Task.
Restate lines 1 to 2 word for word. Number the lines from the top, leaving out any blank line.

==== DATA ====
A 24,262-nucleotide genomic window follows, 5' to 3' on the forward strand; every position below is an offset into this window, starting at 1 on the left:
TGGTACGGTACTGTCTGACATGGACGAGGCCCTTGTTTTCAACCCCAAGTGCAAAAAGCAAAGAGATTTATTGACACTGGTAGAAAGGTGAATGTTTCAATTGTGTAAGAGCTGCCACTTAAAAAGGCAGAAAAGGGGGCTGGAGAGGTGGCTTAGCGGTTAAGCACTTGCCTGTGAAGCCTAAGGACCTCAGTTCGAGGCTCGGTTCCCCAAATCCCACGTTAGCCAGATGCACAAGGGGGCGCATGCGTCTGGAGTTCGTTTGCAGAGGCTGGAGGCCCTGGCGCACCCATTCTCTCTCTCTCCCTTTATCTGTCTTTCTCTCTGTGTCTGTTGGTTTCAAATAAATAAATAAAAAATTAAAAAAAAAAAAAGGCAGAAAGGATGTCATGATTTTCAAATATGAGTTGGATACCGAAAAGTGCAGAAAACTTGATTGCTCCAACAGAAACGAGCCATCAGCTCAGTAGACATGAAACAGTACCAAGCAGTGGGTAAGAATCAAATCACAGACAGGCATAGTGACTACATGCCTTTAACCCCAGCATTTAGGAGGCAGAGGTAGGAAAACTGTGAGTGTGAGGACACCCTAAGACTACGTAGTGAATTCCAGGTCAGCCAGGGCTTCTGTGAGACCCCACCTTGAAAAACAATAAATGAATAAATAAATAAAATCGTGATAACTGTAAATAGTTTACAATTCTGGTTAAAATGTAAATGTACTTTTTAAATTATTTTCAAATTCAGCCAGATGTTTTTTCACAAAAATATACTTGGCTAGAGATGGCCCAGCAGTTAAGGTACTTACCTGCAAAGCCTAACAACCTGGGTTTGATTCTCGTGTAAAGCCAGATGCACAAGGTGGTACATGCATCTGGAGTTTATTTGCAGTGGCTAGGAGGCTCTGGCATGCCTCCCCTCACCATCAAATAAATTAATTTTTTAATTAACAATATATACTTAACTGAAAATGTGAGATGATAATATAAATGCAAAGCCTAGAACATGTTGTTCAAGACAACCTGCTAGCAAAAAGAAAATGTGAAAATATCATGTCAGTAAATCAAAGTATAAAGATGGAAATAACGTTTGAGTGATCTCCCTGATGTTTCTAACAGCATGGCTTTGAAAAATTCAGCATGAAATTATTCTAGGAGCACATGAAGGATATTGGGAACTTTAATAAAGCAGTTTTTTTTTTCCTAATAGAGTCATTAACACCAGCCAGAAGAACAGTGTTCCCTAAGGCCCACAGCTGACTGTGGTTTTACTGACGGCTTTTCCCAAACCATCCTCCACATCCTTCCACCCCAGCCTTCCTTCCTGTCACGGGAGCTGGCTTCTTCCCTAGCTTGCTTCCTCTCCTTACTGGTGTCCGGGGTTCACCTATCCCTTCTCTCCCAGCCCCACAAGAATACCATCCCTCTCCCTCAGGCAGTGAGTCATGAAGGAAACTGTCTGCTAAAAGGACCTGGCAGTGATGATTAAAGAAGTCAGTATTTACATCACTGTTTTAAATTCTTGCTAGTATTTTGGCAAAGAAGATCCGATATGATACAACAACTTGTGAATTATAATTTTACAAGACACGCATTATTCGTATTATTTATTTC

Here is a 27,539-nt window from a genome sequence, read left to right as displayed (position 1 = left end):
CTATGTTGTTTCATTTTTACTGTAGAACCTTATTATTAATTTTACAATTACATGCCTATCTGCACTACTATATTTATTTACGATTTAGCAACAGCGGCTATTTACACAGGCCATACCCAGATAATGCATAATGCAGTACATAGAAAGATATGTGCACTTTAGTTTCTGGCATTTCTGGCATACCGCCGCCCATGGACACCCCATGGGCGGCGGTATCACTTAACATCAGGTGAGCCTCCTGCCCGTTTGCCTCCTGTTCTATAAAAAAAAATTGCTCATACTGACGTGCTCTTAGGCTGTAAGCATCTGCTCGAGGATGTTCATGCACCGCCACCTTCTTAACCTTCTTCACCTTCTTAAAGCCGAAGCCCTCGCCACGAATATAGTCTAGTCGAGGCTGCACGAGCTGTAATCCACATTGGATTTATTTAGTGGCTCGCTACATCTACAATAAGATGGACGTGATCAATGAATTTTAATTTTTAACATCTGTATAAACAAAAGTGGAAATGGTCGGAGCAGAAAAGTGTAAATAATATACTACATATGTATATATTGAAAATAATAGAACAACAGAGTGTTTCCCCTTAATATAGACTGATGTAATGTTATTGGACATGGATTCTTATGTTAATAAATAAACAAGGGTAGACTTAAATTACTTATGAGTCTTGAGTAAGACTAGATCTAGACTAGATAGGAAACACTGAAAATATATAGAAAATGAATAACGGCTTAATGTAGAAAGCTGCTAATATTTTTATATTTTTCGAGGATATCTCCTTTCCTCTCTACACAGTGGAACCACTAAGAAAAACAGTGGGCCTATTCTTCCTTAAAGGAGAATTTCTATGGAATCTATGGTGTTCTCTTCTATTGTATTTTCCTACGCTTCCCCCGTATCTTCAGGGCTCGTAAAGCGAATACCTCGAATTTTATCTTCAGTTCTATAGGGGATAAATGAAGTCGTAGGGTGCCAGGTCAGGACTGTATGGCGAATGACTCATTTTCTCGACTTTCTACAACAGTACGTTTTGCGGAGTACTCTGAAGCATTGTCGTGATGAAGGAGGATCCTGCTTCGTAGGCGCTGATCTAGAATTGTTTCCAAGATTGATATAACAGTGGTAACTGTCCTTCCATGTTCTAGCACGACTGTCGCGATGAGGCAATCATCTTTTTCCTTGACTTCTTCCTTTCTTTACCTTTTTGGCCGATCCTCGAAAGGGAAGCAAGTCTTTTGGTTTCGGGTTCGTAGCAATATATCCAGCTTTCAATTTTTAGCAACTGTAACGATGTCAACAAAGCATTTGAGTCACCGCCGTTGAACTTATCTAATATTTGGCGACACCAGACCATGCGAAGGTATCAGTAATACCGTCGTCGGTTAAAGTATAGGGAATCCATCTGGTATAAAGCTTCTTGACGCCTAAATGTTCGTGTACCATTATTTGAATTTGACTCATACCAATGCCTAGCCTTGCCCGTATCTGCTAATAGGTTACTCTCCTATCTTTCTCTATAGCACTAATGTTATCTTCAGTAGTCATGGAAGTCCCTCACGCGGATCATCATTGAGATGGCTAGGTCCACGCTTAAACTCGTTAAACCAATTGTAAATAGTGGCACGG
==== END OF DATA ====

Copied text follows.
A 24,262-nucleotide genomic window follows, 5' to 3' on the forward strand; every position below is an offset into this window, starting at 1 on the left:
TGGTACGGTACTGTCTGACATGGACGAGGCCCTTGTTTTCAACCCCAAGTGCAAAAAGCAAAGAGATTTATTGACACTGGTAGAAAGGTGAATGTTTCAATTGTGTAAGAGCTGCCACTTAAAAAGGCAGAAAAGGGGGCTGGAGAGGTGGCTTAGCGGTTAAGCACTTGCCTGTGAAGCCTAAGGACCTCAGTTCGAGGCTCGGTTCCCCAAATCCCACGTTAGCCAGATGCACAAGGGGGCGCATGCGTCTGGAGTTCGTTTGCAGAGGCTGGAGGCCCTGGCGCACCCATTCTCTCTCTCTCCCTTTATCTGTCTTTCTCTCTGTGTCTGTTGGTTTCAAATAAATAAATAAAAAATTAAAAAAAAAAAAAGGCAGAAAGGATGTCATGATTTTCAAATATGAGTTGGATACCGAAAAGTGCAGAAAACTTGATTGCTCCAACAGAAACGAGCCATCAGCTCAGTAGACATGAAACAGTACCAAGCAGTGGGTAAGAATCAAATCACAGACAGGCATAGTGACTACATGCCTTTAACCCCAGCATTTAGGAGGCAGAGGTAGGAAAACTGTGAGTGTGAGGACACCCTAAGACTACGTAGTGAATTCCAGGTCAGCCAGGGCTTCTGTGAGACCCCACCTTGAAAAACAATAAATGAATAAATAAATAAAATCGTGATAACTGTAAATAGTTTACAATTCTGGTTAAAATGTAAATGTACTTTTTAAATTATTTTCAAATTCAGCCAGATGTTTTTTCACAAAAATATACTTGGCTAGAGATGGCCCAGCAGTTAAGGTACTTACCTGCAAAGCCTAACAACCTGGGTTTGATTCTCGTGTAAAGCCAGATGCACAAGGTGGTACATGCATCTGGAGTTTATTTGCAGTGGCTAGGAGGCTCTGGCATGCCTCCCCTCACCATCAAATAAATTAATTTTTTAATTAACAATATATACTTAACTGAAAATGTGAGATGATAATATAAATGCAAAGCCTAGAACATGTTGTTCAAGACAACCTGCTAGCAAAAAGAAAATGTGAAAATATCATGTCAGTAAATCAAAGTATAAAGATGGAAATAACGTTTGAGTGATCTCCCTGATGTTTCTAACAGCATGGCTTTGAAAAATTCAGCATGAAATTATTCTAGGAGCACATGAAGGATATTGGGAACTTTAATAAAGCAGTTTTTTTTTTCCTAATAGAGTCATTAACACCAGCCAGAAGAACAGTGTTCCCTAAGGCCCACAGCTGACTGTGGTTTTACTGACGGCTTTTCCCAAACCATCCTCCACATCCTTCCACCCCAGCCTTCCTTCCTGTCACGGGAGCTGGCTTCTTCCCTAGCTTGCTTCCTCTCCTTACTGGTGTCCGGGGTTCACCTATCCCTTCTCTCCCAGCCCCACAAGAATACCATCCCTCTCCCTCAGGCAGTGAGTCATGAAGGAAACTGTCTGCTAAAAGGACCTGGCAGTGATGATTAAAGAAGTCAGTATTTACATCACTGTTTTAAATTCTTGCTAGTATTTTGGCAAAGAAGATCCGATATGATACAACAACTTGTGAATTATAATTTTACAAGACACGCATTATTCGTATTATTTATTTC